There is a new book out provocatively called Are you Smart Enough to Work at Google? (William Poundstone). At a recent party, the book caused a small riot as 25-30 year-olds pushed and shoved to find out the questions and the RIGHT answers to the questions that recruiters at Google ask interviewees prior to hiring.
The Book promises to provide you with the “trick questions” and insight into their “devious interviewing techniques” to help you get a job at Google.
Why would you want to take a job at a company that would try to trick you up and use devious techniques to make you feel uncomfortable from DAY ONE?
There little doubt to those of us who have hired large numbers of people that our current hiring methods are flawed. But I have grave doubts that I would want to work for any company that is trying to “catch me” in my work on a problem (as though there were ONLY one right way to work on an insanely weird problem) during a high-pressure interview.
I do applaud that there are finally companies that ask questions that deal with something other than “tell me about yourself” in their interviews. (Now, that is a dead question.)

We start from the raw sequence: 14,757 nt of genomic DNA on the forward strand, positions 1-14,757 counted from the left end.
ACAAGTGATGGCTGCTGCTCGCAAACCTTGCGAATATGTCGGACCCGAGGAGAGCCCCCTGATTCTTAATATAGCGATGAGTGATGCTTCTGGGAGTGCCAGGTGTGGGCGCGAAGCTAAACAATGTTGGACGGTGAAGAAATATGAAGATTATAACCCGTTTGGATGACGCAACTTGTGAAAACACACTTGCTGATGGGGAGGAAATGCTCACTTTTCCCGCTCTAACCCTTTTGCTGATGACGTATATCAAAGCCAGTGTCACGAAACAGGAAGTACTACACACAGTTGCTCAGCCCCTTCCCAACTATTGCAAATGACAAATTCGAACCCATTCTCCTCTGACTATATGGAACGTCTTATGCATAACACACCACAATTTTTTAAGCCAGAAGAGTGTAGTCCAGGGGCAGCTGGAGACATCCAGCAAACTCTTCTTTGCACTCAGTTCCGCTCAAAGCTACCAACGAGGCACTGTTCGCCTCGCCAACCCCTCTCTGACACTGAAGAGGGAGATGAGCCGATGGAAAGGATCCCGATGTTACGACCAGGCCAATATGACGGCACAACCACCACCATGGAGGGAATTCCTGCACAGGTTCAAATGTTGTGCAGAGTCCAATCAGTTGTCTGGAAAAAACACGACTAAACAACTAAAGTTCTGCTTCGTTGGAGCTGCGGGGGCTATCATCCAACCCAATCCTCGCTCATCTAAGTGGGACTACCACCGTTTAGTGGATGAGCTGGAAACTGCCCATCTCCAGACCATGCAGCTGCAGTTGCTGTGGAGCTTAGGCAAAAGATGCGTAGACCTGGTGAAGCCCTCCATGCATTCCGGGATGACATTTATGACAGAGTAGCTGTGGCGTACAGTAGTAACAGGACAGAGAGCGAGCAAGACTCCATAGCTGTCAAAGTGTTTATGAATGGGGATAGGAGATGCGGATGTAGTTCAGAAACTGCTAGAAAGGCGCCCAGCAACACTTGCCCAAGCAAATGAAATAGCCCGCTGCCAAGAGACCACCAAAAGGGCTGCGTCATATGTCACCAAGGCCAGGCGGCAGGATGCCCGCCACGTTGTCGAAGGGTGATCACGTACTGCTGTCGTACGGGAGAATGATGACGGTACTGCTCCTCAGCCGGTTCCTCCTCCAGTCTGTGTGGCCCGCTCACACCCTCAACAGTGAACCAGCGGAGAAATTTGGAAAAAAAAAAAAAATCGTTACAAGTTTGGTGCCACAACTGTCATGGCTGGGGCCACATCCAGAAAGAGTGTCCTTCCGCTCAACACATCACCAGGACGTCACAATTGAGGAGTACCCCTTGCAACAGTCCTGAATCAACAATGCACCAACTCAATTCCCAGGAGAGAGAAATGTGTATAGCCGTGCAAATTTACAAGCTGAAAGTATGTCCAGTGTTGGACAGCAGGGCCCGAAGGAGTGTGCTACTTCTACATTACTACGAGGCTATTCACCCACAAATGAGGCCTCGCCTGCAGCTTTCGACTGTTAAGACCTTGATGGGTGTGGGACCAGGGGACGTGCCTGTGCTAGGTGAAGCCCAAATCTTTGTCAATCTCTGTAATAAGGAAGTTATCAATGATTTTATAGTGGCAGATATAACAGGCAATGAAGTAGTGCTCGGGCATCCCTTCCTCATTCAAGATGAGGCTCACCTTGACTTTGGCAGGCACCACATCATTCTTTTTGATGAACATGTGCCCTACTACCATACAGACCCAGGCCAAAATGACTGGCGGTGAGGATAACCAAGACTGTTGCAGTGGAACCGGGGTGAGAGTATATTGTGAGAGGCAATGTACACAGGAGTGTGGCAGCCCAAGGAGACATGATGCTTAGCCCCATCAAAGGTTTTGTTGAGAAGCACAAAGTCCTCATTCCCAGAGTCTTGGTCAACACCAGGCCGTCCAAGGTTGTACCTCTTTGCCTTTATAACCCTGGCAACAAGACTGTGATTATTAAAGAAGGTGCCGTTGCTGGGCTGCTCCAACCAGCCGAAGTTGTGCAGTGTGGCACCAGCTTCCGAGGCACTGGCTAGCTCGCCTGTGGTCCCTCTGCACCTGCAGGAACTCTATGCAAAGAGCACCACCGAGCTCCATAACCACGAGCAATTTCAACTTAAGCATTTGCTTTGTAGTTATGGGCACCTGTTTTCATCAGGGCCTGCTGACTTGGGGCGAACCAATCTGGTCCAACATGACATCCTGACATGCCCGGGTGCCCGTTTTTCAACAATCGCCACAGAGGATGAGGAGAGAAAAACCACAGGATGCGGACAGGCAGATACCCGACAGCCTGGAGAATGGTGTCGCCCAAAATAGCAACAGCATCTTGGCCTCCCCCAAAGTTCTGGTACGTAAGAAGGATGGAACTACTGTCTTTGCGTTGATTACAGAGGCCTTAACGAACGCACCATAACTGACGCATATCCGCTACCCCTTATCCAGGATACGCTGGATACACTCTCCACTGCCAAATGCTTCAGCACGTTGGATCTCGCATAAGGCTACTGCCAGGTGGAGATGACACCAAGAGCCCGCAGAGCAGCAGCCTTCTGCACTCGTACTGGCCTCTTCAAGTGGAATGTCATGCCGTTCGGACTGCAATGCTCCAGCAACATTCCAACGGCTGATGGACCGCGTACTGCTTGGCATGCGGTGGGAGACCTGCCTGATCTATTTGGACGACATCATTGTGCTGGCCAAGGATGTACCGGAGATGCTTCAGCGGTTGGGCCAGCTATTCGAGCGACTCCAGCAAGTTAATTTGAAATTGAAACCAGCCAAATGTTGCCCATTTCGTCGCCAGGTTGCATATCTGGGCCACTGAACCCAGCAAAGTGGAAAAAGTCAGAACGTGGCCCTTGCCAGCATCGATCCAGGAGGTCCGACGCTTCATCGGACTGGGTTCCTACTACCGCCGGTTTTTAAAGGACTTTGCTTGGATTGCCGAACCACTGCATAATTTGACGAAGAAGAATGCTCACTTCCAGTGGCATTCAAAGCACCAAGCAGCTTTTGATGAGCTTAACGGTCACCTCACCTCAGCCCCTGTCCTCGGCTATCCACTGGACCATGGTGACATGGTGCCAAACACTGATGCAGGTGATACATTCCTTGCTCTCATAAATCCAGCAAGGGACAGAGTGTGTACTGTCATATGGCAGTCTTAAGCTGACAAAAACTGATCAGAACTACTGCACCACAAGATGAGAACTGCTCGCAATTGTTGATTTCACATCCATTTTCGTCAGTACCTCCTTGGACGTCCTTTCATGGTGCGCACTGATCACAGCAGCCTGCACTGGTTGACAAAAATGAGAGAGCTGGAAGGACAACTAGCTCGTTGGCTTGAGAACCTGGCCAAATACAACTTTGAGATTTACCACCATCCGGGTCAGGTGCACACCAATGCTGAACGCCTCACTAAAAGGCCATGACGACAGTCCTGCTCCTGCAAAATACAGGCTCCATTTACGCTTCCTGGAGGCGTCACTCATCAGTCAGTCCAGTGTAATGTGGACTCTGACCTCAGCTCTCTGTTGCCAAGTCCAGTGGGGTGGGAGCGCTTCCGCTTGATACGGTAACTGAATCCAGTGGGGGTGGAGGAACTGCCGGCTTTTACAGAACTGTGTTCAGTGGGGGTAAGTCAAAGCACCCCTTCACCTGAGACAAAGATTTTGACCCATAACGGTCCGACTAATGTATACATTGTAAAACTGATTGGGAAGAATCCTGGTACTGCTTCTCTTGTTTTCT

During my Ph.D. orals, I was asked (somewhat out of the blue, as I was going for a Ph.D. in Communication), why did human beings have two eyes? After forming a thin sheet of sweat covering my body, I realized the common sense answer to the question. (Go ahead; use Google to get the answer….) More importantly, my committee of reckoning then asked HOW I thought about solving the problem to get to the issue. This reminded me of my favorite quote (this may be a mythic quote as I could not confirm its veracity!): When asked what he would do if asked to solve a problem within 60 minutes, my “main man” said that he would spend the first 59 minutes deciding what problem REALLY was…. and the last minute solving the problem. (Einstein)
In hiring, the problem is that we need a new breed of questions to get at the new breed of thinking we use to solve problems. First, we need to devote ourselves to figuring out what problems we are asking our employees to solve. That answer is just that: an answer out of an infinite number of solutions. It will take less than a minute to figure out that it is the caliber of judgment, of problem solving, of curiosity, creativity, and persistence that will lead to a successful employee.
If Google is really so smart, why don’t they use business intelligence to identify the new breed of interview question?